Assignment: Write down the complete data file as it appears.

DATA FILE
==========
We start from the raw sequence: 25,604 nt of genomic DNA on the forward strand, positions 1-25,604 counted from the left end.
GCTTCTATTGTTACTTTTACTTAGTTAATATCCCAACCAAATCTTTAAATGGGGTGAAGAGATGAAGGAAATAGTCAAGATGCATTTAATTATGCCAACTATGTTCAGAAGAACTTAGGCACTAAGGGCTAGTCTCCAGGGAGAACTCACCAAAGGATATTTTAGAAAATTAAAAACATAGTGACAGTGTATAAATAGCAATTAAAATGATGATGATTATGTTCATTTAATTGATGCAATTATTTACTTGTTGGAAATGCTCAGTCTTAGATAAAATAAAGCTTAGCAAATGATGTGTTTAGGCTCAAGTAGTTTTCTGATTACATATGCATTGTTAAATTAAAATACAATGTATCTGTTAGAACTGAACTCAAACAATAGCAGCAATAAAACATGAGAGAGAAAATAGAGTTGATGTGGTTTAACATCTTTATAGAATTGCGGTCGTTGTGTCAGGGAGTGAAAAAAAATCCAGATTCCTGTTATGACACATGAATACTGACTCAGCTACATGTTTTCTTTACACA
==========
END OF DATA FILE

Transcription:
We start from the raw sequence: 25,604 nt of genomic DNA on the forward strand, positions 1-25,604 counted from the left end.
GCTTCTATTGTTACTTTTACTTAGTTAATATCCCAACCAAATCTTTAAATGGGGTGAAGAGATGAAGGAAATAGTCAAGATGCATTTAATTATGCCAACTATGTTCAGAAGAACTTAGGCACTAAGGGCTAGTCTCCAGGGAGAACTCACCAAAGGATATTTTAGAAAATTAAAAACATAGTGACAGTGTATAAATAGCAATTAAAATGATGATGATTATGTTCATTTAATTGATGCAATTATTTACTTGTTGGAAATGCTCAGTCTTAGATAAAATAAAGCTTAGCAAATGATGTGTTTAGGCTCAAGTAGTTTTCTGATTACATATGCATTGTTAAATTAAAATACAATGTATCTGTTAGAACTGAACTCAAACAATAGCAGCAATAAAACATGAGAGAGAAAATAGAGTTGATGTGGTTTAACATCTTTATAGAATTGCGGTCGTTGTGTCAGGGAGTGAAAAAAAATCCAGATTCCTGTTATGACACATGAATACTGACTCAGCTACATGTTTTCTTTACACA